Teacher's Wisdom: Ana Marie Forsythe
A group of Ailey students clad in the black-on-black modern dress code moves like a well-oiled machine through Lester Horton’s Fortification # 1.
Ana Marie Forsythe meanders among the tilting bodies, issuing gentle but firm reminders, touching a rib cage here, redirecting an arm there. Her youthful form and infectious enthusiasm belie her 50 years as a teacher of Horton technique, the rigorous, athletic style that infuses Ailey’s classic works.
A former baby ballerina with the Garden State Ballet, Forsythe was introduced to Horton technique at age 12 by Joyce Trisler—a direct disciple of Horton—with whom she later danced. She is chairperson of The Ailey School’s Horton Department (where she has taught for 37 years), co-director of the Ailey/Fordham BFA program, and co-author of The Dance Technique of Lester Horton, the only published book documenting the form. Theresa Ruth Howard sat down with Forsythe to learn how she makes even the toughest fortifications a joy to struggle through.
What do you love about the Horton technique?
When I was first introduced to Horton, I loved that it had all the discipline and vocabulary of ballet—but you could also turn upside down, you could jump sideways. It was so physical and smart. Horton is an essentially American modern dance technique: It’s adventurous, full-bodied, and has clean lines. It’s extremely popular, even more today than when Horton was creating it in the 1930s and ’40s. Also, the Horton teachers are very open, inclusive, much like the technique.
Is there an ideal “Horton body”?
The technique works on all bodies. One of Horton’s goals was to make the style anatomically corrective, so that it didn’t tear the body down: You’re working parallel or in a comfortable turnout, with natural positions. You’re not forcing anything. There are some aspects of the technique that require flexibility, others that don’t, where being tighter or stronger can actually be helpful.
Horton is taught through codified movement studies, or “fortifications.” Once dancers become familiar with these, how do you prevent them from going on autopilot?
It’s tricky. I often talk about dynamics and performance quality. I remind them that simply bending forward and coming up is not a flat back; a flat back involves your whole personality! And I point out that in a company, you do the same ballets eight days a week, so you have to find ways of keeping familiar material fresh.
Can you say more about your approach to teaching dynamics and musicality?
Horton believed that how something is done influences how the body develops; the fortifications have specific dynamics and musical phrasing built in. They’re very disciplined: You need to be there on the third beat; it’s not negotiable. To teach dynamics, I might give a simple phrase and ask students to do it percussively, then lyrically, then mix it up. Other times I give them a choice, or I’ll have them do a combination slowly and then double time, so there’s a constant awareness of dynamic quality.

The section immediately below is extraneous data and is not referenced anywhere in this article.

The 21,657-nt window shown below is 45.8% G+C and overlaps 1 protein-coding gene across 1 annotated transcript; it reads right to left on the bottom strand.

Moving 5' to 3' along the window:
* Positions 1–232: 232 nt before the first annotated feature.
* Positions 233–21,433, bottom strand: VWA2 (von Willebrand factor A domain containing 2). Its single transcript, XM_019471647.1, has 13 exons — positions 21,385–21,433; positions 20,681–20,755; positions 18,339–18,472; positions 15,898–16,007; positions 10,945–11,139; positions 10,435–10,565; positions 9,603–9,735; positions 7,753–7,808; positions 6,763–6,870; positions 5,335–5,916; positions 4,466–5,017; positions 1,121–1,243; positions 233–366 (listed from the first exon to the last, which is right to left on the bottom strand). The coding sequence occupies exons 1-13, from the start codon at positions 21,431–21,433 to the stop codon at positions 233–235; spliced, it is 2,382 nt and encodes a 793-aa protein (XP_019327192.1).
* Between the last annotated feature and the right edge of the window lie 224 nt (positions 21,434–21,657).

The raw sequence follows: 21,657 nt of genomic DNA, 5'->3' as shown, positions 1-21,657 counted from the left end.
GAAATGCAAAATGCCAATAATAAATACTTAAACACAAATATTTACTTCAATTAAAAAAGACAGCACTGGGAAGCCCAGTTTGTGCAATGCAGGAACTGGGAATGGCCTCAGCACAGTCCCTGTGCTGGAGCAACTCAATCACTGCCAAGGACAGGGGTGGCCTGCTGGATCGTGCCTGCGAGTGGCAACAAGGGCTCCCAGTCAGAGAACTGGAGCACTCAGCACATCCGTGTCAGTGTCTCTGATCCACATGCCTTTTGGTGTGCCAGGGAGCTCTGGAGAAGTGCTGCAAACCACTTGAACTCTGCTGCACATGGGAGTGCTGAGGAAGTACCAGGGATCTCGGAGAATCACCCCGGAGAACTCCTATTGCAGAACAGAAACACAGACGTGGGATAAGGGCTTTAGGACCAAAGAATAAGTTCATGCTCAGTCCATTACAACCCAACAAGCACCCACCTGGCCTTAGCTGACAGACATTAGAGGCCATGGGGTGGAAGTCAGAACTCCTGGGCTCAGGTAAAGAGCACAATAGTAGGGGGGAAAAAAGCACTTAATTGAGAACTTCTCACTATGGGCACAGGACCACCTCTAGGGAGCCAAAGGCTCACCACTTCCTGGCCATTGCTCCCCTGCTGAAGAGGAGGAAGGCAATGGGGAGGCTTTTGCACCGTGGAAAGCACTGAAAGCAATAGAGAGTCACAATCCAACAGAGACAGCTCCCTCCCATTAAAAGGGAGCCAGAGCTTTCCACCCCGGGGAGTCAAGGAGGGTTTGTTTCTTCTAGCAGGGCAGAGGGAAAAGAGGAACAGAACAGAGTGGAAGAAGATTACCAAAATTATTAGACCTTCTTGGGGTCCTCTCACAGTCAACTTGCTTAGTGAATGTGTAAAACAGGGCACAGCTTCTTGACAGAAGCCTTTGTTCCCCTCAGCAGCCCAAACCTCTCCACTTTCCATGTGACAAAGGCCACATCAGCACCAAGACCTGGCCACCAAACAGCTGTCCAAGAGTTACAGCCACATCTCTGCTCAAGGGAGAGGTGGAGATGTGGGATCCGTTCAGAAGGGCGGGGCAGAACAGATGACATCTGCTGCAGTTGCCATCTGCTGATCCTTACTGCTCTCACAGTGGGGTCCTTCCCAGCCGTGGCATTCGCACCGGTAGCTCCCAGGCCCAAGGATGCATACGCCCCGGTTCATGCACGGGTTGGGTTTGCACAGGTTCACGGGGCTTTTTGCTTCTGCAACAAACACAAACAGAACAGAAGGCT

How does Horton translate into contemporary work today?
There are so many people choreographing with elements of Horton. Take Complexions—Dwight Rhoden and Desmond Richardson were both trained in the technique. You may not see a “Horton” step in their choreography, but there is a connection. Here at The Ailey School, we’re lucky: We have Ailey’s and Judith Jamison’s legacies showing their roots, so it’s clear that it remains relevant.
You’re very precise with your use of touch in class. What is your philosophy on that?
I usually announce that I do and will touch your body, so students know. But I’ve discovered that less is more: If I just use a finger instead of a hand, that works better.
What’s your advice to teachers whose students are struggling, either with the technique or mastery of the movement?
You warn the students that it won’t be easy, that it’s a process. And then you trust them to figure it out. It’s OK to have messes—sometimes a class just falls apart. I give them a minute to get it together.
After all these years of teaching Horton, how do you feel? What have you learned?
I am still excited by it. I continue to find new connections that make me say, “Oh, I never thought of that.” One thing I’ve figured out is how to break down material, so that newcomers to Horton can put phrases together within a couple of weeks, using a vocabulary of just five or six movements. If movement is dissected in a clear way, dancers can learn some difficult things early in their training.
My job is to make my students the best dancers I can in the time that I have with them, to share the qualities that they’ll need as professionals.
Photo by Sarah Keough.